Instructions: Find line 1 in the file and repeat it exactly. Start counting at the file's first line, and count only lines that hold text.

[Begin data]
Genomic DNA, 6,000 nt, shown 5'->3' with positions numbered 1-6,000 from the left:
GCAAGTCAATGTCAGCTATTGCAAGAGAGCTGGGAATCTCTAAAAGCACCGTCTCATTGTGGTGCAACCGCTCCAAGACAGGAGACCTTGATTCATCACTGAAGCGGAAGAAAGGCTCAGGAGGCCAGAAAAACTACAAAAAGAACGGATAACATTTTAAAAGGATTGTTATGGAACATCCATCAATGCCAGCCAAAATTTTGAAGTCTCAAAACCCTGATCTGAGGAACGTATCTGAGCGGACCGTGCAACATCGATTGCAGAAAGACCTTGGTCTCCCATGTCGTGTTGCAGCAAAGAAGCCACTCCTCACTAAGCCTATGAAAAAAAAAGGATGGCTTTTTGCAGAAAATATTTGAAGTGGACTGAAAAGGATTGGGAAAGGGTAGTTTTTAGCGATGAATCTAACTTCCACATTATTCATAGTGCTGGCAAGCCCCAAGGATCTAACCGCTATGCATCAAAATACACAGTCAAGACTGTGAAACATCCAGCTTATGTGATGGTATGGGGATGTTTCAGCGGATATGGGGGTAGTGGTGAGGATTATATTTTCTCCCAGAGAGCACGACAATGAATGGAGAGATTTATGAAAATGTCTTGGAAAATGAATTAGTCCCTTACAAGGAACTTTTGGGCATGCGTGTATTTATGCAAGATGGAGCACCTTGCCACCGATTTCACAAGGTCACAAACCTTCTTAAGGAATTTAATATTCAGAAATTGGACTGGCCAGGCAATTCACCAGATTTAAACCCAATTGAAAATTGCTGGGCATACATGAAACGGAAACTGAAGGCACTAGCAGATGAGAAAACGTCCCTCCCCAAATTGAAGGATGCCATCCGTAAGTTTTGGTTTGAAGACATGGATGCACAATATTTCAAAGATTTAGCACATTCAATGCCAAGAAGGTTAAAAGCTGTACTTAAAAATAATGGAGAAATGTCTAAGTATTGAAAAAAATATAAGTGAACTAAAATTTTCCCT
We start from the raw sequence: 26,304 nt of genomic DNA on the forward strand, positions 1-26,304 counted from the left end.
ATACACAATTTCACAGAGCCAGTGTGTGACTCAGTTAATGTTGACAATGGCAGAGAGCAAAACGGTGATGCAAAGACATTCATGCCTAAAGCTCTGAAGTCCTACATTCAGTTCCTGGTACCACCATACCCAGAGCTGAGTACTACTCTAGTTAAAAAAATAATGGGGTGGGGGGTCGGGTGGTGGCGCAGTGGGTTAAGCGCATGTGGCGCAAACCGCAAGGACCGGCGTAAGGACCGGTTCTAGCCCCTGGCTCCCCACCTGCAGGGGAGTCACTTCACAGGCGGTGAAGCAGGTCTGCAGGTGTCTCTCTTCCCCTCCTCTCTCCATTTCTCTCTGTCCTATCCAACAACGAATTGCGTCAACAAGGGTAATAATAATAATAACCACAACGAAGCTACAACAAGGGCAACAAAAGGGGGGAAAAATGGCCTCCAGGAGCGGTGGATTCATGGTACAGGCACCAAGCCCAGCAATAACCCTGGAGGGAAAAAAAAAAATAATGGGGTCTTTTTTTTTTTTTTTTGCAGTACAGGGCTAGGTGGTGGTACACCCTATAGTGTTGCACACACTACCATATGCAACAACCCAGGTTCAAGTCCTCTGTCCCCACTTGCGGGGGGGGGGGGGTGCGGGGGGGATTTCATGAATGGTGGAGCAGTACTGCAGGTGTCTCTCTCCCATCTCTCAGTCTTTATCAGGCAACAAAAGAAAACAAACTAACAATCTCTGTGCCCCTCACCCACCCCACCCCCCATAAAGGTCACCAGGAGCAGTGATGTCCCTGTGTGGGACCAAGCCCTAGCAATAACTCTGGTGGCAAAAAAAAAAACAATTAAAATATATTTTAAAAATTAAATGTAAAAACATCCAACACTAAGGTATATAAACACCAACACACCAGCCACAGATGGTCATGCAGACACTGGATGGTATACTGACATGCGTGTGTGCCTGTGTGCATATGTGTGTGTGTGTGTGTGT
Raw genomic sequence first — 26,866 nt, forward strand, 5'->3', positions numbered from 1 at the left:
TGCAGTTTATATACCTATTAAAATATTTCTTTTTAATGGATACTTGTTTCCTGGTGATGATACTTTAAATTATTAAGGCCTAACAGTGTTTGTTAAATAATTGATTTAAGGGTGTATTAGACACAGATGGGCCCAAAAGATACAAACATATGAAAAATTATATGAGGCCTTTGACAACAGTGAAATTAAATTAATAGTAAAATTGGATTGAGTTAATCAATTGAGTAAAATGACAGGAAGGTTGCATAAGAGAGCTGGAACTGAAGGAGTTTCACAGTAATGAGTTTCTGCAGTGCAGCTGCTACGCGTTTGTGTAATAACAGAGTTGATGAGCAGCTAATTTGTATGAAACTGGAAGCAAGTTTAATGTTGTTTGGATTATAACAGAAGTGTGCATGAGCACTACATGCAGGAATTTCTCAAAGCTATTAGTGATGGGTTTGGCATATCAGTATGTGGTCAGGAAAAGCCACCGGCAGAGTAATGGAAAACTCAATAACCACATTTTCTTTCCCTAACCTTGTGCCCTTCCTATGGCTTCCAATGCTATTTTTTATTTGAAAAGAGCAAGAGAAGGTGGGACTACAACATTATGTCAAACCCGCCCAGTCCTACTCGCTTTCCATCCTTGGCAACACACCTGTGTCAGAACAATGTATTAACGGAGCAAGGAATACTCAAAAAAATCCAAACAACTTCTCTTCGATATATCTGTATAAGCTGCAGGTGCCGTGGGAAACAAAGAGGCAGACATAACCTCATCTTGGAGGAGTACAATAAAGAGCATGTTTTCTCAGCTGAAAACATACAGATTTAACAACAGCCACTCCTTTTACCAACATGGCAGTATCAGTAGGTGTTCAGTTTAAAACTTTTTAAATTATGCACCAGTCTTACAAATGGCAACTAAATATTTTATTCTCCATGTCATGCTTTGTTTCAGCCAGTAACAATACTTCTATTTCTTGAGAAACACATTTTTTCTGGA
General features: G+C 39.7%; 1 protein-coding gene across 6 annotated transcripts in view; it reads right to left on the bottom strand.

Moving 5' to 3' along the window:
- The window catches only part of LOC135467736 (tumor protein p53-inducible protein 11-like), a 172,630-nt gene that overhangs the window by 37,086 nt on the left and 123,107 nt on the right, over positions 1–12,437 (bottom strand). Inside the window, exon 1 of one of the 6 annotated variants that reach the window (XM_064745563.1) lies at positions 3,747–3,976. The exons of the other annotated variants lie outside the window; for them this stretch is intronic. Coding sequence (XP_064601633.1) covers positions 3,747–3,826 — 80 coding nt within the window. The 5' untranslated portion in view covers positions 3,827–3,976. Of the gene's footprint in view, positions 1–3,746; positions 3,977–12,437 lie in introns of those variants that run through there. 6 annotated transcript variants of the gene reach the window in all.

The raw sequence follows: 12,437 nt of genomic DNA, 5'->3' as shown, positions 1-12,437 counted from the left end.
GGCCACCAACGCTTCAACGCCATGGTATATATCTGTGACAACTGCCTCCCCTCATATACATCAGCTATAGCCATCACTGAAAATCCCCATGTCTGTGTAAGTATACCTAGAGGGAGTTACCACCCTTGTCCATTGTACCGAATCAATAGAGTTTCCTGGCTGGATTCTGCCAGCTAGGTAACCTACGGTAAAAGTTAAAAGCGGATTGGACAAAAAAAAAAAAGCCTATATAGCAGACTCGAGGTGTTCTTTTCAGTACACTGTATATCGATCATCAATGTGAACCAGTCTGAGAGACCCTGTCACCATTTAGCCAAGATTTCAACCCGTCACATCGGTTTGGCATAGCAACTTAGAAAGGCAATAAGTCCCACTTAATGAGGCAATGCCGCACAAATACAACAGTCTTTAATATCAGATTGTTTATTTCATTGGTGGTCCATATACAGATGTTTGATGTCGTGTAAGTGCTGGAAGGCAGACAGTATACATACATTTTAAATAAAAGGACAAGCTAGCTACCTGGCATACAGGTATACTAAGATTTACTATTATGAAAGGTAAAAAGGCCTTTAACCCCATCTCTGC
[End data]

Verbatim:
Genomic DNA, 6,000 nt, shown 5'->3' with positions numbered 1-6,000 from the left: